One Fish. Two Fish. Blackfish. DeeLish!

With over-the-top enthusiastic praise from our friends Paula and Mike Graham who recently patronized Blackfish, we were thrilled to get the Mistral group of eight of us back together for another dining experience. As soon as we all agreed on a date, Paula arranged a five-course tasting menu that was designed to fit our own personal preferences. I could hardly contain myself in anticipation of imbibing at this top-end, Zagat-rated establishment!

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Kim Tomlin and I also became Facebook friends that same day.

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Russ and Paula Graham are friends from way back.

According to famous Philly area restaurant critic Craig LaBan, Blackfish is anything but the next run-of-the-mill BYOB. It is a simple space, with white walls, contemporary pine-cone paper lights, and a frosted-glass porthole in the kitchen door that lends a vaguely nautical air. Located in downtown Conshohocken, PA, it is filled with appealing details, like the well-used cookbooks conspicuously stacked on shelves near the front, or the olive servers from bent spoons.

Caterer-turned-restaurateur Chip Roman was trained at Drexel and worked at both upper-crust restaurants Vetri (it took years for us to finally get a res in May a few years ago to celebrate Russ’s birthday at Vetri) and Le Bec-Fin. With a keen sense of serving the very freshest, he is known to drive to Cape May to fish for much of the blackfish (a.k.a. tautog) and black bass that serve as the restaurant’s signature dish—thus the name.

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Jeff Boily and Mike Graham looking studdly!

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Good friends and neighbors of the Grahams are Denise and Dan Marcalena.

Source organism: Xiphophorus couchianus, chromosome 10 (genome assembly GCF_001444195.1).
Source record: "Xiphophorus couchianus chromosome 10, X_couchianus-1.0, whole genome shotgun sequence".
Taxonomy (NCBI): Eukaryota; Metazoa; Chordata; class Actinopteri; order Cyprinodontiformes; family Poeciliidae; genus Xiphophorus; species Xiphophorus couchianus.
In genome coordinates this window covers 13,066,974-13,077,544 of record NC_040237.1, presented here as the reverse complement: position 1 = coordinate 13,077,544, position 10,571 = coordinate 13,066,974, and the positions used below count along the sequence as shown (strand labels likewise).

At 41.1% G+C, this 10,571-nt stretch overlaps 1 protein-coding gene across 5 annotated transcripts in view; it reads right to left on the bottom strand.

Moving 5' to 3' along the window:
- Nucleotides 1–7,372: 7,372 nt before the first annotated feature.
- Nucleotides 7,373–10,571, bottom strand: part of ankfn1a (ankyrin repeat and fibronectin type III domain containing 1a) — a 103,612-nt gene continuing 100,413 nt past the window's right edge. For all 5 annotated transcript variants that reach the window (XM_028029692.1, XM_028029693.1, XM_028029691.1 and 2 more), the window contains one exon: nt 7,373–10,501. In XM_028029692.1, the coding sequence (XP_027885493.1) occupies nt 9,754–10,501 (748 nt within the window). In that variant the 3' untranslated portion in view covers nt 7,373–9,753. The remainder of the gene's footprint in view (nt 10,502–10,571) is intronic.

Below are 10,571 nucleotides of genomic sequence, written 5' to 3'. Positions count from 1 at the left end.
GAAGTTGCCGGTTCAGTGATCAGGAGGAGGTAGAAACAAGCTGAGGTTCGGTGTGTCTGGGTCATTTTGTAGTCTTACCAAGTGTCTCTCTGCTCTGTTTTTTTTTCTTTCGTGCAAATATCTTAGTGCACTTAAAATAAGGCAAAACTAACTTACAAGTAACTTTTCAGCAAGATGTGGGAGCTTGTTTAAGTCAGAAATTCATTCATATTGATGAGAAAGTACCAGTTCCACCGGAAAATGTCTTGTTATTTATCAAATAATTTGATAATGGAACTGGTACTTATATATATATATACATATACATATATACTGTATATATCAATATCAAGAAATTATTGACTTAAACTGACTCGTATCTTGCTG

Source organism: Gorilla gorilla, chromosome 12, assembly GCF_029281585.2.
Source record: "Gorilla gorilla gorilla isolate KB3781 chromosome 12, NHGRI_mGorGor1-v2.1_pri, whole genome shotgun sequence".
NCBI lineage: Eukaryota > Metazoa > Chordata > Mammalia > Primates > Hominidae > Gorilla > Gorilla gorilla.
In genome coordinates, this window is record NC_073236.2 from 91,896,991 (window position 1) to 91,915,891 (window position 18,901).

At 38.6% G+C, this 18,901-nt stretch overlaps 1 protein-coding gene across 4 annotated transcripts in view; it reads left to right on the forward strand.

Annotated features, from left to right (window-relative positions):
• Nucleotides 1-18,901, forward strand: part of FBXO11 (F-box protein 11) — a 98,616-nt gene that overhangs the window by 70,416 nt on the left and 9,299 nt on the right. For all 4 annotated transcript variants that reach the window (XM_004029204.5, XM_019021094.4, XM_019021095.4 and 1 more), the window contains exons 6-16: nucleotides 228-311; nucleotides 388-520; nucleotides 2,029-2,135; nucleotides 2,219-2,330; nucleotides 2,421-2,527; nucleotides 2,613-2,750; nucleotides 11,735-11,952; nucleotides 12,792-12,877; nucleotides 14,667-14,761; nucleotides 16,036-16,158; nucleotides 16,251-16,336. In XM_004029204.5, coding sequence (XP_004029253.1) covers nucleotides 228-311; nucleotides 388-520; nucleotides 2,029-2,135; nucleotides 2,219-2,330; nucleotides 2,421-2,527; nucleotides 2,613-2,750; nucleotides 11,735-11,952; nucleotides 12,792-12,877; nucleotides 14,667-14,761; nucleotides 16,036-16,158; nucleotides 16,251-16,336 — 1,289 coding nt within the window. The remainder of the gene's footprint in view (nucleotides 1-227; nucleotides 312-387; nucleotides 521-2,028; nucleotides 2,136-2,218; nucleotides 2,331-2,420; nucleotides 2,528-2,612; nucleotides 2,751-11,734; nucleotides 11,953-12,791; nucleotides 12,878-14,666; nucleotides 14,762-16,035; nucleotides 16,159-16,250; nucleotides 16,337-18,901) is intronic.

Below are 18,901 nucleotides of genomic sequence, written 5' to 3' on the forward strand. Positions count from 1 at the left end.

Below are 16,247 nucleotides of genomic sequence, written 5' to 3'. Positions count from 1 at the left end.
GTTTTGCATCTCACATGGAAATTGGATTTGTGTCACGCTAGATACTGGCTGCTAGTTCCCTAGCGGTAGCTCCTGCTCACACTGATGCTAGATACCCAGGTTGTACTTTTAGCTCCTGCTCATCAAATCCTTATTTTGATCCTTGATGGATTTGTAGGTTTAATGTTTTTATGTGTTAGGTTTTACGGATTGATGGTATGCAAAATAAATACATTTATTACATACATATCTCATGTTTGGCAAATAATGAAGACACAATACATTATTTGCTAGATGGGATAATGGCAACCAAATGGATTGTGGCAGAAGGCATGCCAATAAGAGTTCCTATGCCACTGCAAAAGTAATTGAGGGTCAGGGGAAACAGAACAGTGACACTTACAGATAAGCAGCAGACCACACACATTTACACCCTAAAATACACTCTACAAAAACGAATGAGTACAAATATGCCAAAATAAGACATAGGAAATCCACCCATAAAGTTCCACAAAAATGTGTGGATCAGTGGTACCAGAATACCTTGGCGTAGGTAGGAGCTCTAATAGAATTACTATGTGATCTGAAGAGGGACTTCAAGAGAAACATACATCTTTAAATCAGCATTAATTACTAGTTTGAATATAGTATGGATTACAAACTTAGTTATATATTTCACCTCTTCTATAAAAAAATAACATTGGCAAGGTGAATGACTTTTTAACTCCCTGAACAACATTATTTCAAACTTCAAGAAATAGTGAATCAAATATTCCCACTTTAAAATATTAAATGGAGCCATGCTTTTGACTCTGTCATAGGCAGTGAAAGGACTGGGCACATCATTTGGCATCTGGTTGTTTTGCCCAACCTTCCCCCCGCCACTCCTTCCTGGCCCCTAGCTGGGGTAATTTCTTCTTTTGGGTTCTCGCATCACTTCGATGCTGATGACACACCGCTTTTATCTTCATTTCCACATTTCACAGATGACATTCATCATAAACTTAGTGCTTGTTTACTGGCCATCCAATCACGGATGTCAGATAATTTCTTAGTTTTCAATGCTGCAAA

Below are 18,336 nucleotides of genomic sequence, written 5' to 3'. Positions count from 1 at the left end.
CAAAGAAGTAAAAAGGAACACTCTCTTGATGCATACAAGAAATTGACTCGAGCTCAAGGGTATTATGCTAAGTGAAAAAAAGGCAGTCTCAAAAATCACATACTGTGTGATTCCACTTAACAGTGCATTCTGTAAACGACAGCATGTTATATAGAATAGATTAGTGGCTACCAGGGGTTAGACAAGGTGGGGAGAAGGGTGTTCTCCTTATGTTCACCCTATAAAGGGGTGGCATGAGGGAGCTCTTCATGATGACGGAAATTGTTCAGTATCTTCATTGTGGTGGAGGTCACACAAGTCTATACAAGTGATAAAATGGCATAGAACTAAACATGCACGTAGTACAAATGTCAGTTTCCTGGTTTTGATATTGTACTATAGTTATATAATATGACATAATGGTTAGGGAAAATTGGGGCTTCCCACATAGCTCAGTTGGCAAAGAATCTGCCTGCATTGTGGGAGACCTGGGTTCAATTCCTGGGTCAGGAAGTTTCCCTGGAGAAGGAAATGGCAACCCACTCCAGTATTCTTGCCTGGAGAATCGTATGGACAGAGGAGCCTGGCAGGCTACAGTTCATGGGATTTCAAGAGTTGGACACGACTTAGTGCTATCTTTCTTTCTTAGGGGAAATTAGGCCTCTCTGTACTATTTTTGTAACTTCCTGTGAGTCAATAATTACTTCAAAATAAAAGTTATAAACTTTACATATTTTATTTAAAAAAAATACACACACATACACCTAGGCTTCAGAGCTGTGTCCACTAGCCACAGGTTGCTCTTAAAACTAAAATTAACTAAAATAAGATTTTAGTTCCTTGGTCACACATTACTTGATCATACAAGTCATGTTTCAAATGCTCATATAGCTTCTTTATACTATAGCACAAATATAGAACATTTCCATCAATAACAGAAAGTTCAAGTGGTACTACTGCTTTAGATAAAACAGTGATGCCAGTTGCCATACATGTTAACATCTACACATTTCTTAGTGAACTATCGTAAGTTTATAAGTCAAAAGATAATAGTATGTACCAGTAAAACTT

First to arrive, Russ and I secured our table for eight in the back room. The reservation was for 5:30, way early for us, but they only do large table tastings early or late, like 9:00 which is really pushing the envelope. After we were all settled in and wine was poured, the waitstaff brought around a basket of homemade bread and chunks of foccacia, your selection being served with silver tongs. There was no menu to review since we were all having the same five-course tasting dinner (with one small exception.)

Mind you, I was not at all that thrilled when the amuse-bouche—a single, bite-sized hors d’œuvre—was an oyster, one of my least favorite food items. However, I became a quick convert because this was an amazingly tasty little mollusk. Amuse-bouches are different from appetizers in that they are not ordered from a menu by patrons, but are served gratis and according to the chef’s selection alone. So thank you chef!

Amuse-Bouche: Starting off the dining session was a complimentary oyster with a refreshing, velvety Persian cucumber and Meyer lemon foam on a bed of seaweed (which was just for looks and not necessarily edible.)